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In a similar way to the recent Candyman feature, Queen of Spades tries to tap into a mythological and sinister presence that channels its energies through mirrors or reflected surfaces. Where the previous movie was strung together through depth and integrity, QoS unfortunately does so through superfluous means and never strikes at the heart as a result.

Both films falter on getting the villain to rise or be invoked to carry out their will, and seem only too happy to just get to the nitty gritty, but without that substance to generate real fear from the entity in question, we left without the grit and just the nit.

So, cue troubled teen Anna (Ava Preston) with her mother, Mary (Kaelen Ohm) who is struggling with the burden of being a single parent. Cue a trio of friends/victims; Katy (Jamie Bloch), Sebastian (Eric Osborne),  and Matthew (Nabil Rajo), who form the quartet of invokees, blindly following a path without fully being aware of the repercussions.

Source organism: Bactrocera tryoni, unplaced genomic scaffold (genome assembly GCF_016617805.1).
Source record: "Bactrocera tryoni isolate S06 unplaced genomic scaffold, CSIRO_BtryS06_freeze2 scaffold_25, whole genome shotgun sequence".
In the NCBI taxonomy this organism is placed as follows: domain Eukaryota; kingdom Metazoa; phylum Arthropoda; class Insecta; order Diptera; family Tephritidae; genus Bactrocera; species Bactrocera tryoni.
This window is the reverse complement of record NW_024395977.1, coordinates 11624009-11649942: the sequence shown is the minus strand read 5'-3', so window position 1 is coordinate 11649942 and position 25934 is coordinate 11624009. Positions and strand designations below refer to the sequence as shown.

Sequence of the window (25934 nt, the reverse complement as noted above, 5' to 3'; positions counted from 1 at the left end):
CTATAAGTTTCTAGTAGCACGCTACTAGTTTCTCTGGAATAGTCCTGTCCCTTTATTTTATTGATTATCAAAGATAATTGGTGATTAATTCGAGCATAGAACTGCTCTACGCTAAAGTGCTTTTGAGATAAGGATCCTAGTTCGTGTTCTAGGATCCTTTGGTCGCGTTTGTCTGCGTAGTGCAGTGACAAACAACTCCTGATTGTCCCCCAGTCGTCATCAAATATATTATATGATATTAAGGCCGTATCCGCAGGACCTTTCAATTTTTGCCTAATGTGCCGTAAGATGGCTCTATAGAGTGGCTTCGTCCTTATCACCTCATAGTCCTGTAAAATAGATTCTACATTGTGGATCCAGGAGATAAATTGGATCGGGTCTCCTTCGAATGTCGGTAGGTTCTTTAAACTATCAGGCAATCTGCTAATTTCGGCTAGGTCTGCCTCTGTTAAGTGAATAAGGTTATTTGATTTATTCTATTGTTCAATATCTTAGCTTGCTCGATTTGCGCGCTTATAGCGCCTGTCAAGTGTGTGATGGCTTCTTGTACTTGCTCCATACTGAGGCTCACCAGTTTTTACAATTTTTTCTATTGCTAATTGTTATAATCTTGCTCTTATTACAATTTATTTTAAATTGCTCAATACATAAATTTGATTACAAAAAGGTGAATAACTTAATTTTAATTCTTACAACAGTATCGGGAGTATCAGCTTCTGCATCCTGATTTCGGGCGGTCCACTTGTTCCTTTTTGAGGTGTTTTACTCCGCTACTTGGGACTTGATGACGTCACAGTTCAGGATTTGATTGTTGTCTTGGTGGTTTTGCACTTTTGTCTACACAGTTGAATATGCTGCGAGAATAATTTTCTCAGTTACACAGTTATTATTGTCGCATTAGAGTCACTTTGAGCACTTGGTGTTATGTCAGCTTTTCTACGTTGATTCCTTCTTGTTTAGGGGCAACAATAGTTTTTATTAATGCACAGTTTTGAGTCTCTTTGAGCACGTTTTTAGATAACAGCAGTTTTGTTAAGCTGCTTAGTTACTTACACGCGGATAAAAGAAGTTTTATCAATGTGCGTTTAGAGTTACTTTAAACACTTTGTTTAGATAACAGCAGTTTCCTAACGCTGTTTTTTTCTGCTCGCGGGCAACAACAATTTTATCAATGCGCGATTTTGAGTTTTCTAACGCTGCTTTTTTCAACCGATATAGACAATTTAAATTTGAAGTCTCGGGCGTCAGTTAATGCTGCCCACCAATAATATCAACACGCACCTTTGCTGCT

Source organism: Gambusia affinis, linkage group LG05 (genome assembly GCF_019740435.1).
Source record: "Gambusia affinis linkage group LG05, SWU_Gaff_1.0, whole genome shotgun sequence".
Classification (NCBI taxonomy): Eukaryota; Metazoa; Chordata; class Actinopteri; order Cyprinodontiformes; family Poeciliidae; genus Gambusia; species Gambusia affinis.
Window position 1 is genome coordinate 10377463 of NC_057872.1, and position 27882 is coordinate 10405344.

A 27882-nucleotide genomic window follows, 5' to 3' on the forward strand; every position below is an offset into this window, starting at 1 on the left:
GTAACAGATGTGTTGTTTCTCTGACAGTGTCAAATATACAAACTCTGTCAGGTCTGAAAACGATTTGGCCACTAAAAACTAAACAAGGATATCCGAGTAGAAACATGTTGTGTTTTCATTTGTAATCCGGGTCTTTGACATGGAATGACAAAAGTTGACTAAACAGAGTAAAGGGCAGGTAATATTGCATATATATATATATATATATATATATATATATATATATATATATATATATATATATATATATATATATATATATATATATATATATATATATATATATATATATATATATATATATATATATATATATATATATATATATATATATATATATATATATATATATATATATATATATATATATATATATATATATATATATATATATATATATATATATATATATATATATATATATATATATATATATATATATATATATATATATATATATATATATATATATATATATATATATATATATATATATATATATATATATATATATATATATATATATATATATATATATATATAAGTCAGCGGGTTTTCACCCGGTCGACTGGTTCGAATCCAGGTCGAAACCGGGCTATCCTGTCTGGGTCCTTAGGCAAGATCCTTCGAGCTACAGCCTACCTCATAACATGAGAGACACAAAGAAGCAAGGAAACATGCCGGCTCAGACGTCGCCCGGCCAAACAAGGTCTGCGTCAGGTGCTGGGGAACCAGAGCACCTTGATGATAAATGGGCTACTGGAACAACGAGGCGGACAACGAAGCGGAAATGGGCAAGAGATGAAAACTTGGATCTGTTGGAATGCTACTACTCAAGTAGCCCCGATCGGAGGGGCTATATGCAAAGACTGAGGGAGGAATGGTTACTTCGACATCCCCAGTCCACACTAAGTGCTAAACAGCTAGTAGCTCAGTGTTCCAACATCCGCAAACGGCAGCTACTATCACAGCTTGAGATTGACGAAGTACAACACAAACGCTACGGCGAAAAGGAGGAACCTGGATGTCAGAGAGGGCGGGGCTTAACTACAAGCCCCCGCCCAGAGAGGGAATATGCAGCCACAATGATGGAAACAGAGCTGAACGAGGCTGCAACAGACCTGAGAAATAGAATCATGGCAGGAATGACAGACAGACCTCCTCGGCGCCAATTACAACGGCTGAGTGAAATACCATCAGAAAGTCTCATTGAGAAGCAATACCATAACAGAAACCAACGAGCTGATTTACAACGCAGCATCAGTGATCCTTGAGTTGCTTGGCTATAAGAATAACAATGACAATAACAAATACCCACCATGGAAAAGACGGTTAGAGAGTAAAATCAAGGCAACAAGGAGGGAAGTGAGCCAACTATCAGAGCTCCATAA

Cue the invoked spirit who welcomes the calling so that she can spread her curse and ruin the souls of those she encounters. 

Cue the knowledgeable character who bears the weight of understanding and the key to stopping the spirit in her tracks, Smirnov; a man who’s own son fell prey to the Queen of Spades.

Maybe I’m just a bi disheartened by the lack of originality on display. Newcomers to the genre may well get a kick out of it, but the performances aside, all of which are solid, there is nothing to grip onto to shake the kernels and add a little creativity outside of the tracks and into the realms of new ground. Same old stuff on display here.

The Diagnosis:

Despite some fairly decent performances, it’s not enough to shirk off the tired cliches that the film relies upon to keep you engaged.

Mediocre at best.

  • Saul Muerte